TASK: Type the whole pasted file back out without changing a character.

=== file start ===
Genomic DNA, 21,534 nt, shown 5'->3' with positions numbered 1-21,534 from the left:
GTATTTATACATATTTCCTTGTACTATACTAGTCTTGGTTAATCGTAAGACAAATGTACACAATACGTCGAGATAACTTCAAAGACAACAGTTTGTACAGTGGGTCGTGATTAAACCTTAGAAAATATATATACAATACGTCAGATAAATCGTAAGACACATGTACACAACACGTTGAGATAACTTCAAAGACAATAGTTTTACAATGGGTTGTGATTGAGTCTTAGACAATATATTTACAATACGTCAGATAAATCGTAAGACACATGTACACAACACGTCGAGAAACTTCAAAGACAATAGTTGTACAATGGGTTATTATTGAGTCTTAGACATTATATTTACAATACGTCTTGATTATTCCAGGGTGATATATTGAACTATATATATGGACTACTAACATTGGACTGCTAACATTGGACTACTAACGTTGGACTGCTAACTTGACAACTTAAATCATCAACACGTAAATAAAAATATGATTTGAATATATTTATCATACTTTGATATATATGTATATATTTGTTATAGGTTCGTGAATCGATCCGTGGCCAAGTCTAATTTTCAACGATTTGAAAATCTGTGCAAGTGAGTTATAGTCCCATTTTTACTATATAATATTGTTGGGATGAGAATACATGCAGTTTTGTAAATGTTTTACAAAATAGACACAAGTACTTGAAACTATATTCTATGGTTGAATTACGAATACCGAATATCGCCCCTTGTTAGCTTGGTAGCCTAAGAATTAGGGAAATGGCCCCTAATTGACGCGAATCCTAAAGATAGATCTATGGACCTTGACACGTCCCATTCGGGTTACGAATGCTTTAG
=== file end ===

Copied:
Genomic DNA, 21,534 nt, shown 5'->3' with positions numbered 1-21,534 from the left:
GTATTTATACATATTTCCTTGTACTATACTAGTCTTGGTTAATCGTAAGACAAATGTACACAATACGTCGAGATAACTTCAAAGACAACAGTTTGTACAGTGGGTCGTGATTAAACCTTAGAAAATATATATACAATACGTCAGATAAATCGTAAGACACATGTACACAACACGTTGAGATAACTTCAAAGACAATAGTTTTACAATGGGTTGTGATTGAGTCTTAGACAATATATTTACAATACGTCAGATAAATCGTAAGACACATGTACACAACACGTCGAGAAACTTCAAAGACAATAGTTGTACAATGGGTTATTATTGAGTCTTAGACATTATATTTACAATACGTCTTGATTATTCCAGGGTGATATATTGAACTATATATATGGACTACTAACATTGGACTGCTAACATTGGACTACTAACGTTGGACTGCTAACTTGACAACTTAAATCATCAACACGTAAATAAAAATATGATTTGAATATATTTATCATACTTTGATATATATGTATATATTTGTTATAGGTTCGTGAATCGATCCGTGGCCAAGTCTAATTTTCAACGATTTGAAAATCTGTGCAAGTGAGTTATAGTCCCATTTTTACTATATAATATTGTTGGGATGAGAATACATGCAGTTTTGTAAATGTTTTACAAAATAGACACAAGTACTTGAAACTATATTCTATGGTTGAATTACGAATACCGAATATCGCCCCTTGTTAGCTTGGTAGCCTAAGAATTAGGGAAATGGCCCCTAATTGACGCGAATCCTAAAGATAGATCTATGGACCTTGACACGTCCCATTCGGGTTACGAATGCTTTAG